>> And it'd also make some reports fancier, as mentioned in
>> https://reviews.llvm.org/D43144.
>> Elidable copy-constructors can be explained as a form of lifetime
>> extension. Instead of copying the temporary, they keep using the original
>> value of the temporary, which in some pretty twisted sense means that they
>> are lifetime-extending it to be able to use it. For example, if we modify
>> our example by replacing the lifetime-extending reference variable with a
>> value-type variable:
>>      1    class C {
>>      2    public:
>>      3      C() {}
>>      4      ~C() {}
>>      5    };
>>      6
>>      7    void foo() {
>>      8      C c = C();
>>      9    }
>> ...then we'd still have an MTE, even though lifetime extension would seem
>> to be gone:
>>       DeclStmt 0x7fb8f005afb8 <line:8:3, col:12>
>>       `-VarDecl 0x7fb8f005ac50 <col:3, col:11> col:5 c 'C' cinit
>>         `-ExprWithCleanups 0x7fb8f005afa0 <col:9, col:11> 'C'
>>           `-CXXConstructExpr 0x7fb8f005af68 <col:9, col:11> 'C' 'void
>> (const C &) noexcept' elidable
>>             `-MaterializeTemporaryExpr 0x7fb8f005af00 <col:9, col:11>
>> 'const C' lvalue
>>               `-ImplicitCastExpr 0x7fb8f005aee8 <col:9, col:11> 'const C'
>> <NoOp>
>>                 `-CXXBindTemporaryExpr 0x7fb8f005aec8 <col:9, col:11> 'C'
>> (CXXTemporary 0x7fb8f005aec0)
>>                   `-CXXTemporaryObjectExpr 0x7fb8f005ae88 <col:9, col:11>
>> 'C' 'void ()'
>> In this case the MTE is expressing the fact that the temporary
>> constructed via CXXTemporaryObjectExpr can be "lifetime-extended" (by
>> actually merging it with the stack variable) rather than copied, if the
>> CXXConstructExpr surrounding it would be chosen to be elided. The AST
>> doesn't make the elision choice for us - but is compatible with both
>> choices. The MTE essentially overrides the necessity of immediate
>> destruction provided by the BTE, and lets the surrounding AST decide upon
>> the lifetime of the object.
>> Because the analyzer currently does not do copy elision, it will use the
>> MTE only to compute the argument for the elidable copy-constructor, and
>> then perform the copy-construction, and then destroy the original temporary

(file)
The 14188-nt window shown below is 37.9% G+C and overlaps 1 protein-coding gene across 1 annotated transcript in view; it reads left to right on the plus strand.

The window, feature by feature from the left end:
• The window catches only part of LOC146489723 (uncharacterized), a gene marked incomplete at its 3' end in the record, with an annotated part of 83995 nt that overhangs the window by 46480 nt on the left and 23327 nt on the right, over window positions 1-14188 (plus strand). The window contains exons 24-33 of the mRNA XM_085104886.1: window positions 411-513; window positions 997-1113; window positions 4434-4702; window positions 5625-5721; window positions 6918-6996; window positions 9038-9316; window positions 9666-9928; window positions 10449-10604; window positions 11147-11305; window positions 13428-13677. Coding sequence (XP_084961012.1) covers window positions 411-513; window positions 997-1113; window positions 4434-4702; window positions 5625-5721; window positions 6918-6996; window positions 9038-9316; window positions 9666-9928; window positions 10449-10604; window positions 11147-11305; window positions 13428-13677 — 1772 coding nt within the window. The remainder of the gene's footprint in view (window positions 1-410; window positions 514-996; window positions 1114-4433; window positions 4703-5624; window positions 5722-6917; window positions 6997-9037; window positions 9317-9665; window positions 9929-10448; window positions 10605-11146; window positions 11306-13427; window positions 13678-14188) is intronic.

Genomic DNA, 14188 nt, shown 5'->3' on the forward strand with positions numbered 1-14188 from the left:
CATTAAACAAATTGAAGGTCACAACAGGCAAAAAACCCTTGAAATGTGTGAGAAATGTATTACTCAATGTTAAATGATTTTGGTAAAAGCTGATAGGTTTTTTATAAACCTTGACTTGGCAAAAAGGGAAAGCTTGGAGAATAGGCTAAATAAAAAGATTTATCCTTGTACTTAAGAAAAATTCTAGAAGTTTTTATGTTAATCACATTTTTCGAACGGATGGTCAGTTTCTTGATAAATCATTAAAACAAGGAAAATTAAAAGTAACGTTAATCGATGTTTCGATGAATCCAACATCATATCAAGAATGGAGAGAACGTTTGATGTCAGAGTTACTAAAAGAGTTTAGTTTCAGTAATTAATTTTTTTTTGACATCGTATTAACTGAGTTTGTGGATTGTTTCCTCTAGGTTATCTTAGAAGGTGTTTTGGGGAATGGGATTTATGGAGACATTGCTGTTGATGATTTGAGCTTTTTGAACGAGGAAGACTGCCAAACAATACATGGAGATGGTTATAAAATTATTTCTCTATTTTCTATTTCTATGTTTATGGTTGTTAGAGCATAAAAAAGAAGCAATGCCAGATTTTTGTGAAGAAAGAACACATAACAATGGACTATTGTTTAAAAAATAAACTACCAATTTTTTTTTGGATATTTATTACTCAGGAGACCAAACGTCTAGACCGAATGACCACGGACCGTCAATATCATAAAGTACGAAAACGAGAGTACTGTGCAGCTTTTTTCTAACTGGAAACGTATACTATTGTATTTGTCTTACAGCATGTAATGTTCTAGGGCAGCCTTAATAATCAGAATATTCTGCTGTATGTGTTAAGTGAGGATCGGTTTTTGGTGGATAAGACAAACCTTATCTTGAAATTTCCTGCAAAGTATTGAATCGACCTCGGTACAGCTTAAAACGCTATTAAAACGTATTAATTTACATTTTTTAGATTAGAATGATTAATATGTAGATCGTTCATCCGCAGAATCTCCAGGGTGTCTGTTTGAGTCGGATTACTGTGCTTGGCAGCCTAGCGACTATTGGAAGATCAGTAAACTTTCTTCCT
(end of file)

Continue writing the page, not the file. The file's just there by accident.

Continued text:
>> at the end of the full-expression. Note, however, that in this case we need
>> to properly support both the BTE (for the temporary destructor to work) and
>> the MTE (for computing its value). We need to implement the MTE's ability
>> to perform "rvalue-to-lvalue-cast" even if the temporary destruction is
>> still necessary. For this reason, if we rely on constructing temporary
>> regions with the correct BTEs or MTEs, at least one of these tasks becomes
>> impossible to perform.
>> If we were to support copy elision, then the CXXTemporaryObjectExpr
>> constructor would go directly into the variable region. For the purposes of
>> modeling, it'd mean that only CXXTemporaryObjectExpr would actually need to
>> be modeled. But this would require additional coding in the construction
>> context to be able to realize that the target is the variable while
>> modeling the CXXTemporaryObjectExpr.
>> For the sake of completeness, let's consider the ternary operator example:
>>      1    class C {
>>      2    public:
>>      3      C(int) {}
>>      4      ~C() {}
>>      5    };
>>      6
>>      7    void foo(int coin) {
>>      8      const C &c = coin ? C(1) : C(2);
>>      9    }
>> The respective AST would be:
>>       DeclStmt 0x7fc1e20023e0 <line:8:3, col:34>
>>       `-VarDecl 0x7fc1e2001dc8 <col:3, col:33> col:12 c 'const C &' cinit
>>         `-ExprWithCleanups 0x7fc1e2002370 <col:16, col:33> 'const C'
>> lvalue
>>           `-MaterializeTemporaryExpr 0x7fc1e2002340 <col:16, col:33>
>> 'const C' lvalue extended by Var 0x7fc1e2001dc8 'c' 'const C &'
>>             `-ImplicitCastExpr 0x7fc1e2002328 <col:16, col:33> 'const C'
>> <NoOp>
>>               `-ConditionalOperator 0x7fc1e20022f8 <col:16, col:33> 'C'
>>                 |-ImplicitCastExpr 0x7fc1e2002170 <col:16> 'bool'
>> <IntegralToBoolean>
>>                 | `-ImplicitCastExpr 0x7fc1e2002158 <col:16> 'int'
>> <LValueToRValue>
>>                 |   `-DeclRefExpr 0x7fc1e2001e28 <col:16> 'int' lvalue
>> ParmVar 0x7fc1e2001c18 'coin' 'int'
>>                 |-CXXBindTemporaryExpr 0x7fc1e2002248 <col:23, col:26>
>> 'C' (CXXTemporary 0x7fc1e2002240)
>>                 | `-CXXConstructExpr 0x7fc1e2002208 <col:23, col:26> 'C'
>> 'void (const C &) noexcept' elidable
>>                 |   `-MaterializeTemporaryExpr 0x7fc1e20021a0 <col:23,
>> col:26> 'const C' lvalue
>>                 |     `-ImplicitCastExpr 0x7fc1e2002188 <col:23, col:26>
>> 'const C' <NoOp>
>>                 |       `-CXXFunctionalCastExpr 0x7fc1e2002078 <col:23,
>> col:26> 'C' functional cast to class C <ConstructorConversion>
>>                 |         `-CXXBindTemporaryExpr 0x7fc1e2002058 <col:23,
>> col:26> 'C' (CXXTemporary 0x7fc1e2002050)
>>                 |           `-CXXConstructExpr 0x7fc1e2002018 <col:23,
>> col:26> 'C' 'void (int)'